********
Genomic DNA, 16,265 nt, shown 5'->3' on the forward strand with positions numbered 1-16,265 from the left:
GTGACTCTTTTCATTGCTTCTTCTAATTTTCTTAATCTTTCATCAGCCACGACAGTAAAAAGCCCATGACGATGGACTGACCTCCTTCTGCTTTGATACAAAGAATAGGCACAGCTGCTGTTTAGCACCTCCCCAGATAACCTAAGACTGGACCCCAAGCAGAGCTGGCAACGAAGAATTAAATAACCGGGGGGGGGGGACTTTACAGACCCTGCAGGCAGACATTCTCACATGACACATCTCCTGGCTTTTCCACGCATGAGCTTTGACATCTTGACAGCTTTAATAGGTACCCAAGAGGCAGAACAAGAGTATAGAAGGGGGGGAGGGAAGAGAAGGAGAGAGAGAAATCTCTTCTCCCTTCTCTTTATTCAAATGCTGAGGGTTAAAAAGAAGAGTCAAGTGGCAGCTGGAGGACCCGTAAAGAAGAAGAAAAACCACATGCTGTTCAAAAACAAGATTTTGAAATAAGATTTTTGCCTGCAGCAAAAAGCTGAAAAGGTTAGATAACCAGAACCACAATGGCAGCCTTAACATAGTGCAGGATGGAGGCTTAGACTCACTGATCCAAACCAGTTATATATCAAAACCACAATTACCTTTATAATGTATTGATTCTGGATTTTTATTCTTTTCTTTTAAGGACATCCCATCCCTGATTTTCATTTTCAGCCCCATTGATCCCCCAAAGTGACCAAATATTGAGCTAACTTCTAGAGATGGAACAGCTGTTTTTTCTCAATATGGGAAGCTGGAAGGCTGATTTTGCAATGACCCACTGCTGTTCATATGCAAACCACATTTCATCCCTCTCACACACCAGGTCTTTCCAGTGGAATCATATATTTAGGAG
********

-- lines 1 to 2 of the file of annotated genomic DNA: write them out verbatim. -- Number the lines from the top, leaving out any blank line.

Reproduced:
Genomic DNA, 16,265 nt, shown 5'->3' on the forward strand with positions numbered 1-16,265 from the left:
GTGACTCTTTTCATTGCTTCTTCTAATTTTCTTAATCTTTCATCAGCCACGACAGTAAAAAGCCCATGACGATGGACTGACCTCCTTCTGCTTTGATACAAAGAATAGGCACAGCTGCTGTTTAGCACCTCCCCAGATAACCTAAGACTGGACCCCAAGCAGAGCTGGCAACGAAGAATTAAATAACCGGGGGGGGGGGACTTTACAGACCCTGCAGGCAGACATTCTCACATGACACATCTCCTGGCTTTTCCACGCATGAGCTTTGACATCTTGACAGCTTTAATAGGTACCCAAGAGGCAGAACAAGAGTATAGAAGGGGGGGAGGGAAGAGAAGGAGAGAGAGAAATCTCTTCTCCCTTCTCTTTATTCAAATGCTGAGGGTTAAAAAGAAGAGTCAAGTGGCAGCTGGAGGACCCGTAAAGAAGAAGAAAAACCACATGCTGTTCAAAAACAAGATTTTGAAATAAGATTTTTGCCTGCAGCAAAAAGCTGAAAAGGTTAGATAACCAGAACCACAATGGCAGCCTTAACATAGTGCAGGATGGAGGCTTAGACTCACTGATCCAAACCAGTTATATATCAAAACCACAATTACCTTTATAATGTATTGATTCTGGATTTTTATTCTTTTCTTTTAAGGACATCCCATCCCTGATTTTCATTTTCAGCCCCATTGATCCCCCAAAGTGACCAAATATTGAGCTAACTTCTAGAGATGGAACAGCTGTTTTTTCTCAATATGGGAAGCTGGAAGGCTGATTTTGCAATGACCCACTGCTGTTCATATGCAAACCACATTTCATCCCTCTCACACACCAGGTCTTTCCAGTGGAATCATATATTTAGGAG